Pls come 2 mtg: Communication skills taking nose dive

Annie Lane

Dear Annie: I have noticed a shift in common communication skills over the past few years in the workplace that I believe has been caused by texting, and it has quickly become a pet peeve of mine.

I work for a large insurance company on the East Coast. I have noticed that work-related emails are becoming less and less professional, to the point where some are so vague that I wonder whether the sender realizes how the end product looks to the receiver.

I need to point out that I am a 20-something woman, and I do my fair share of texting. However, when I receive an email from someone in a professional context, I expect to see more than “tks” or “u” or “mtg” in the body of the email.

When I see those abbreviated words, I give the emails less importance and am often insulted by them.

When did it become accepted practice to slip into what I consider a sloppy style of communication on the job? In my opinion, people are entitled to communicate in any way they please outside the workplace; however, slang-style writing is unacceptable in a professional setting.

Thanks for letting me get this off my chest! — No Texting, Please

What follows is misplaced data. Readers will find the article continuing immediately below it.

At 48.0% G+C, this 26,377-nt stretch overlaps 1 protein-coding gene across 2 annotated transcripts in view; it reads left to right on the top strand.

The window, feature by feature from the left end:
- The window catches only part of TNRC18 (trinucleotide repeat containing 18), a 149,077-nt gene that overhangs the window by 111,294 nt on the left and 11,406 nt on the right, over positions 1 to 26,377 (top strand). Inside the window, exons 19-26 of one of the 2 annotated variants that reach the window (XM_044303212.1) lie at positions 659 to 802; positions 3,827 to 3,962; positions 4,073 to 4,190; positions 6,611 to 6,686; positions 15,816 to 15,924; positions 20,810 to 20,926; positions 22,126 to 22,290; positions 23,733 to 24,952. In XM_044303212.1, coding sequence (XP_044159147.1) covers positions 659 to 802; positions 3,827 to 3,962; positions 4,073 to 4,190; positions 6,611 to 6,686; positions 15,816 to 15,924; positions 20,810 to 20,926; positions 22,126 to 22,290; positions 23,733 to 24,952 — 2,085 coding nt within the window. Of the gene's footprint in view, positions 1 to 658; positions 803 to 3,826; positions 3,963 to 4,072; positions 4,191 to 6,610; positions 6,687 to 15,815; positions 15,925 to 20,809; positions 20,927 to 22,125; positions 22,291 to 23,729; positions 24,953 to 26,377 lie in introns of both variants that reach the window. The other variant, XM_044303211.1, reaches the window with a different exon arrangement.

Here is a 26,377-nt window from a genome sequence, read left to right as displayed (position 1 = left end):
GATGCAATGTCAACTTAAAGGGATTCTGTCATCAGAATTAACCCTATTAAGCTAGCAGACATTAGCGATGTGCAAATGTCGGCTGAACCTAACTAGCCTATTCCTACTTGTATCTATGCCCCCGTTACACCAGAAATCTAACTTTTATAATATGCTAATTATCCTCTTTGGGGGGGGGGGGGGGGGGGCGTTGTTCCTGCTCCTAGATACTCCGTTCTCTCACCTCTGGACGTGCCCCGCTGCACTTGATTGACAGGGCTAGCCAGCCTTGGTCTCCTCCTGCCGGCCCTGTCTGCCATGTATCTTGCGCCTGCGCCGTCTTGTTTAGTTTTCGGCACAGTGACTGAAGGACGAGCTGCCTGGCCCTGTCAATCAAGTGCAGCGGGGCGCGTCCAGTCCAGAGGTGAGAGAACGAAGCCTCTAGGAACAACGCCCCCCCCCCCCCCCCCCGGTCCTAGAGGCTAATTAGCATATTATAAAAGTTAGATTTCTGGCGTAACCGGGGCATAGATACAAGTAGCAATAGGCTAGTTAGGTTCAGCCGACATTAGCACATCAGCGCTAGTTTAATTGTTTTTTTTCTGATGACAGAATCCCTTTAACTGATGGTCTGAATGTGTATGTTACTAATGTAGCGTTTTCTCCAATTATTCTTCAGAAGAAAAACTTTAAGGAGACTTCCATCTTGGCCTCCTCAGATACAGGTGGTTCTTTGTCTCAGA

Dear No Texting: Though our society is as advanced as it has ever been, it often seems like a dark age for manners. Shine a light by your good example. The next time you get a lax email from a co-worker, respond extra professionally — with a formal salutation, a well-formed paragraph and a proper closing.

Often this is enough to shift the tone of the whole correspondence.

It seems that today a lot of people — too many — have trouble differentiating between what’s appropriate at home and what’s appropriate at work.

I, too, believe that in professional emails (or even text messages, if you find yourself texting a boss), it’s important to maintain a degree of formality.

No one ever lost a job for erring on the side of politeness.

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